Note: This is adapted from Sightline’s book, Seven Wonders, which was re-released in 2008 as a climate-change handbook. Read about it here.

The gist:

Two-wheeling ranks as the most energy-efficient form of travel—and makes you healthier to boot. Let’s give it more respect.

The details:

Northwesterners might not believe it, but our love affair with bicycles puts us squarely in the transportation mainstream. The bicycle is the world’s most widely used transport vehicle.

Worldwide, bicycles outnumber automobiles almost two to one, and their production outpaces cars three to one. Rush-hour traffic in China is dominated by human-powered vehicles (though that’s beginning to change). Even in the wealthy cities of Europe and Japan, large shares of the populace get around by bike.

Despite its popularity elsewhere, the bicycle gets little use or respect, except as a plaything, in North America. Of all trips in the United States, less than 1 percent are made by bicycle. Some government agencies have embraced bikes, but they remain the exception.

The bicycle–the most energy-efficient form of travel ever devised–deserves better. Pound for pound, a person on a bicycle expends less energy than any creature or machine covering the same distance. (A human walking spends about three times as much energy per pound; even a salmon swimming spends about twice as much.)

An amazing invention, the automobile has given twentieth-century humans unprecedented mobility. Yet cars have proliferated to the detriment of all other means of getting around and at great expense to human and natural communities.

But today, cars so dominate transportation systems and communities in North America that their own usefulness is on the wane: they are crowding themselves to a standstill.

Making cycling and alternative transportation a priority

Activists, engineers, and planners are working hard to promote alternatives to our problematic, car-dominated system. Buses, trains, and carpools produce less pollution and traffic than solo driving, but lack the privacy and door-to-door convenience of cars.

Vehicles powered by alternative fuels or electricity, and proposed “hypercars” able to cross the continent on a tank of gas, could minimize cars’ greenhouse gas emissions. But such cars do nothing about the problems of traffic, sprawl, or deadly accidents.

Though a variety of choices is key to reforming our car-centered transportation system, the only vehicle that addresses all the environmental liabilities of cars is the bicycle.

While advertising sells cars and trucks as tools for the open road, they most often help us inhabit a small daily realm—“Errandsville”—defined by home, store, job, and school.

Many of these trips are easily bikable—or walkable—even on roads designed without bicycles or pedestrians in mind. A bicyclist can easily cover a mile in four minutes, a pedestrian in 15.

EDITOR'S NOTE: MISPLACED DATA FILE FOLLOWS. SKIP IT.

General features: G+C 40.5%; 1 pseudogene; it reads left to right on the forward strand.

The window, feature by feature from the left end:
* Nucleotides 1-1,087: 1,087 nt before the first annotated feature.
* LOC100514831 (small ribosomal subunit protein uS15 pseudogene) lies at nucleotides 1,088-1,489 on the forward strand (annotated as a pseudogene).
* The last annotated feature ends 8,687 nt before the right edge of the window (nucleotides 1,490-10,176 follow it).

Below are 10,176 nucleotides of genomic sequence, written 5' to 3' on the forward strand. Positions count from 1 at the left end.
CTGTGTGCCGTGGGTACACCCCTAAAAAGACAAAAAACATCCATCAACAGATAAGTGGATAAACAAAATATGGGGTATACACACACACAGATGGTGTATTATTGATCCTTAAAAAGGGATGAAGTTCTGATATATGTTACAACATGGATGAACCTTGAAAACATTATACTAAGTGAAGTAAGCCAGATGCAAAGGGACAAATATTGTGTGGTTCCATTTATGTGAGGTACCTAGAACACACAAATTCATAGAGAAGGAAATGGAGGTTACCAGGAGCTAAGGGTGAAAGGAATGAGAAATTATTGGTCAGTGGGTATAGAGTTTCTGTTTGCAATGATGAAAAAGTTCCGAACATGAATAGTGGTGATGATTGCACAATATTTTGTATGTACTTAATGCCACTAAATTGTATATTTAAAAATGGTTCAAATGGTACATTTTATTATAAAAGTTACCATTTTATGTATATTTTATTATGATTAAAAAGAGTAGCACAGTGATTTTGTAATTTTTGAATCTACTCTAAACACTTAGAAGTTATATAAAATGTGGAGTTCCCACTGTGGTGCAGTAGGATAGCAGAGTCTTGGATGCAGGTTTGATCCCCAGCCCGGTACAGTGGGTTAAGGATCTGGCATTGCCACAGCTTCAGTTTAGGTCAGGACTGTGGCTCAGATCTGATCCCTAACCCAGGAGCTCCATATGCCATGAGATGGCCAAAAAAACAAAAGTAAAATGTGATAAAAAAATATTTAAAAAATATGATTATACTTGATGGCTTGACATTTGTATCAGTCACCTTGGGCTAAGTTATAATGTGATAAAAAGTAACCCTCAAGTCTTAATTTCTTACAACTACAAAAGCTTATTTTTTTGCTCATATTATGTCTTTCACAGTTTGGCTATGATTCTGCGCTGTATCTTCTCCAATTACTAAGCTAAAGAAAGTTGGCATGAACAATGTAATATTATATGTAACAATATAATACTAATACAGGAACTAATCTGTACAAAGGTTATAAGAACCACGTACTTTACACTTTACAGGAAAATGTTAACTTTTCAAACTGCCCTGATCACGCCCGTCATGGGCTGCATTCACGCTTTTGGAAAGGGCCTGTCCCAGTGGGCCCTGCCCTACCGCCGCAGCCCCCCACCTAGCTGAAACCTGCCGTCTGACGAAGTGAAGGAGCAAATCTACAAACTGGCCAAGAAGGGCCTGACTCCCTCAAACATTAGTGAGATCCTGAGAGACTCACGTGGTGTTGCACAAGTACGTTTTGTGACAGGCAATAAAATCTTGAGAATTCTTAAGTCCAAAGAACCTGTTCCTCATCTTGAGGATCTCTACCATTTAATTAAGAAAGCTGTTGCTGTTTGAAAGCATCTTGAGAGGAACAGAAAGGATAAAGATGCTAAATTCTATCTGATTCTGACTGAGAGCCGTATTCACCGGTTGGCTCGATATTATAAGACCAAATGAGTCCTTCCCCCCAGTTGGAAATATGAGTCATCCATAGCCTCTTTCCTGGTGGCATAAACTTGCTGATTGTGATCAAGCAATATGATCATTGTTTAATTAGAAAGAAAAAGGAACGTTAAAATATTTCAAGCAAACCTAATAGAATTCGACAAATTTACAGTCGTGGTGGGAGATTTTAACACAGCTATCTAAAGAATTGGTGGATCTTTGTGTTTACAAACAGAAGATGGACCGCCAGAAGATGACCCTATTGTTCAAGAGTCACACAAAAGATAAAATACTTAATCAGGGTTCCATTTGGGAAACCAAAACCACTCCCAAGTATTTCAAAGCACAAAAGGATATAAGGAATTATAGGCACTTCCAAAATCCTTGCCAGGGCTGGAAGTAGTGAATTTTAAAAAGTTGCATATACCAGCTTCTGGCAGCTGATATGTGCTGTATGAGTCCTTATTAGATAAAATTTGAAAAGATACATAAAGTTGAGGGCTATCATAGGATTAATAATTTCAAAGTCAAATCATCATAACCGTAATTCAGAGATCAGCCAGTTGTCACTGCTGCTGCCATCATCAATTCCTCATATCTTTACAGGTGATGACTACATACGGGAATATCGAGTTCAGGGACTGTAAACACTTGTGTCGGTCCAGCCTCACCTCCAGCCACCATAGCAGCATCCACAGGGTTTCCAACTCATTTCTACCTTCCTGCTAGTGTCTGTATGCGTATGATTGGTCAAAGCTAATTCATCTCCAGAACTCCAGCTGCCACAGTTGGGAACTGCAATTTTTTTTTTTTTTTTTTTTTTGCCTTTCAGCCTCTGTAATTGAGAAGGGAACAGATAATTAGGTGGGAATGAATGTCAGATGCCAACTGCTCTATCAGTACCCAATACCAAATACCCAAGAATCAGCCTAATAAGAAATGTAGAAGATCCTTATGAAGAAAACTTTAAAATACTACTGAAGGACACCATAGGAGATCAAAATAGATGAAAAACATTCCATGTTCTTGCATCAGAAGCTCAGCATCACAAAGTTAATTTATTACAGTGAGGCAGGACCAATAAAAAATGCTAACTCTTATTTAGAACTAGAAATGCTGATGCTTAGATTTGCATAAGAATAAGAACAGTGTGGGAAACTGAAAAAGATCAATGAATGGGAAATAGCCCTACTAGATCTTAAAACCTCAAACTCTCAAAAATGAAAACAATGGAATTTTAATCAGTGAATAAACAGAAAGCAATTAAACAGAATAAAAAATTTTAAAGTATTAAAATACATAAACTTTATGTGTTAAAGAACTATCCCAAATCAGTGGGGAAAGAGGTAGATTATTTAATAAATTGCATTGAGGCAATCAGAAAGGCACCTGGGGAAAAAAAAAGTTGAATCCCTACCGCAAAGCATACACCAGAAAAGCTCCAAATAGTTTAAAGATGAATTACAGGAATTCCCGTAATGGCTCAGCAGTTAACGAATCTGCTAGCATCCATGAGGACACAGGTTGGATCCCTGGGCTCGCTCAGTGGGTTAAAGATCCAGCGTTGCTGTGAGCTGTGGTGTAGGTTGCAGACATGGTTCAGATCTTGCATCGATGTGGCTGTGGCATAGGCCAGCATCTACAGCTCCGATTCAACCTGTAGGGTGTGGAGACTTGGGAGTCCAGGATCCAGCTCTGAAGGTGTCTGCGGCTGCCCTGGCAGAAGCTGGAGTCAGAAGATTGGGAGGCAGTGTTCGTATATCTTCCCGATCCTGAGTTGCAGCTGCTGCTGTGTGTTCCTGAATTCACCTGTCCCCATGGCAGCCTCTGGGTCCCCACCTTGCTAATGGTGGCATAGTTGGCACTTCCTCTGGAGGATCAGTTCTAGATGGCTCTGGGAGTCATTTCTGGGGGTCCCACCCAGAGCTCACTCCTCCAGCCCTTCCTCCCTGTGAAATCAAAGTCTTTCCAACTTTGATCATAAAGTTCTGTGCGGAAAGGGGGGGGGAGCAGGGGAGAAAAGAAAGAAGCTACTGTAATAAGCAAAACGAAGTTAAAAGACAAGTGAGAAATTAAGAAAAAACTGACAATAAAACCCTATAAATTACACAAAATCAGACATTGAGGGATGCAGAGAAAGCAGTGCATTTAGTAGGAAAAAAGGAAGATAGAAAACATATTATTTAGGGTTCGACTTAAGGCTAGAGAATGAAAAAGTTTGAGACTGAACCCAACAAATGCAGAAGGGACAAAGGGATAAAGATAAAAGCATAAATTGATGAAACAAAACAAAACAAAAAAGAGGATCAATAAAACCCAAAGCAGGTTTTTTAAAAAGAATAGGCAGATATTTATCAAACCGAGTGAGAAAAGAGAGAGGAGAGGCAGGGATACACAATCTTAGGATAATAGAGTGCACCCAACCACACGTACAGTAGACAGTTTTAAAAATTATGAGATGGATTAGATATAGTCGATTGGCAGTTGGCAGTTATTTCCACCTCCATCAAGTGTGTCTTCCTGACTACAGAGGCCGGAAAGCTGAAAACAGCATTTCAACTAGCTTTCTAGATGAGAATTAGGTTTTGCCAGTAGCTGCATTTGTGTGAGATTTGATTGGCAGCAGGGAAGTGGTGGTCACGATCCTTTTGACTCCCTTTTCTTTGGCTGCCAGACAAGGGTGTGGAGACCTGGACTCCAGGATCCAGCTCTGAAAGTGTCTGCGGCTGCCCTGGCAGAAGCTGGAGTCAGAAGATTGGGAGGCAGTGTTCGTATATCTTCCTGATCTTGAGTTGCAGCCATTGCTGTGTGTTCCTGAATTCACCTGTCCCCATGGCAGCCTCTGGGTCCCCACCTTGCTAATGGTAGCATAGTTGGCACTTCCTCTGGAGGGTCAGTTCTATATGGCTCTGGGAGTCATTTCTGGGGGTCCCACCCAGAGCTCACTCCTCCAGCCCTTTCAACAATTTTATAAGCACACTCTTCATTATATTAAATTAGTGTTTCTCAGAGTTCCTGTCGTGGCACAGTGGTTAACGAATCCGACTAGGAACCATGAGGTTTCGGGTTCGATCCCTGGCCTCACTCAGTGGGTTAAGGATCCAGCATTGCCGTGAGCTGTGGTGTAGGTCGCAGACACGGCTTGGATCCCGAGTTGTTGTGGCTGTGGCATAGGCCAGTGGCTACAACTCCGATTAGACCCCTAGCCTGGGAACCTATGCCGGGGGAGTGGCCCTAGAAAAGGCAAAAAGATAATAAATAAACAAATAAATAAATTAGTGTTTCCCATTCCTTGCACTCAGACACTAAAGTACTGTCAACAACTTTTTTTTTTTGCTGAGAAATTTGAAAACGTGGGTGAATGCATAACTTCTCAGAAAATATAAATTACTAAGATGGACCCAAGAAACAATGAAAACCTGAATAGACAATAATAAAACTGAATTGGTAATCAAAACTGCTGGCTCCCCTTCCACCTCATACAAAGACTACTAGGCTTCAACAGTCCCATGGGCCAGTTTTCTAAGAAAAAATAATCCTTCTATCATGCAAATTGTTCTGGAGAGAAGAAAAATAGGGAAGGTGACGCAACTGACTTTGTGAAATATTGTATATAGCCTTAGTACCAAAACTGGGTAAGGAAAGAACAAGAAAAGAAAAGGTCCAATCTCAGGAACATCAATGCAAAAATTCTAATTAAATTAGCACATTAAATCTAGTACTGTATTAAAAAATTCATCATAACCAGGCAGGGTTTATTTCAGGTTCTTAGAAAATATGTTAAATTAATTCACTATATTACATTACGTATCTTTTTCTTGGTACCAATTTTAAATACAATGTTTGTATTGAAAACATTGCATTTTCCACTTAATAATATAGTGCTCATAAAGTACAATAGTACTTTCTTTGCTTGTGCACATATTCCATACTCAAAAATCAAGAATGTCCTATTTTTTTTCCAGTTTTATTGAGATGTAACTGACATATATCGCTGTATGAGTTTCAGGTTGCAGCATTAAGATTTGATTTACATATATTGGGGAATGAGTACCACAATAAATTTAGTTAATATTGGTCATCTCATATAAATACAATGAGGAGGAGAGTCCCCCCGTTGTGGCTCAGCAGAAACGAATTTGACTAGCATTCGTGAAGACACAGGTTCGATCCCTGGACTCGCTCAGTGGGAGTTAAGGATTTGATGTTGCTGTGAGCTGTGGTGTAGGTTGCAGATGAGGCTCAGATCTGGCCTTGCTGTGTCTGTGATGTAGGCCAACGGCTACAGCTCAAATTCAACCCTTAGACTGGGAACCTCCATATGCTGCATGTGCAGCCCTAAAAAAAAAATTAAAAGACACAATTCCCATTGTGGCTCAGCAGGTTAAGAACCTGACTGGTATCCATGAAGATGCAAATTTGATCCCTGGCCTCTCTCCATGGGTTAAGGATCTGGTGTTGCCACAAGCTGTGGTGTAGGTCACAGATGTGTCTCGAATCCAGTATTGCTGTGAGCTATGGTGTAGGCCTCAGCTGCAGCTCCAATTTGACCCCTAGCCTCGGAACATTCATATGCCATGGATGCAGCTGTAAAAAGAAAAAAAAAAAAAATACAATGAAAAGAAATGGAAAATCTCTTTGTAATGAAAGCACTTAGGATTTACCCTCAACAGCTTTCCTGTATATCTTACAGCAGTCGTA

Short car trips are, naturally, the easiest to replace with a bike (or even walking) trip. Mile for mile, they are also the most polluting.

Promoting active lifestyles

Increased use of bicycles as transportation could also help reduce the huge toll of sedentary lifestyles on North Americans. In the United States, more people are at risk of heart disease—the nation’s leading killer—due to physical inactivity than any other factor, including smoking and fat-laden diets. Forty percent of all American adults get almost no exercise; only 1 out of 13 gets the recommended amount.

Policies from local zoning laws to federal highway funding and tax codes favor driving over all other modes of transport; revised policies can just as effectively do the reverse. Bike-friendly policies, from traffic calming to car-free downtown zones, have boosted cycling rates in five European nations to 10 percent or more of urban trips.

Conditions for bicyclists can be improved cheaply and quickly. Nearly half the recreational riders in the United States–or one out of five of all adults–say they would sometimes bike to work if better bike lanes or paths existed.

Among major U.S. cities, those with extensive bicycle lanes have three times the rate of bike commuting as other cities.

Other nations have already made bicycling a priority: the Netherlands, for example, spends 10 percent of its roads budget to support bicycle facilities.

British author H. G. Wells may have summed it up best more than a half century ago: “When I see an adult on a bicycle, I do not despair for the future of the human race.”

(This piece is excerpted and adapted from Seven Wonders for a Cool Planet.)

See also:

Alan Durning’s Bicycle Neglect series

March 7, 2006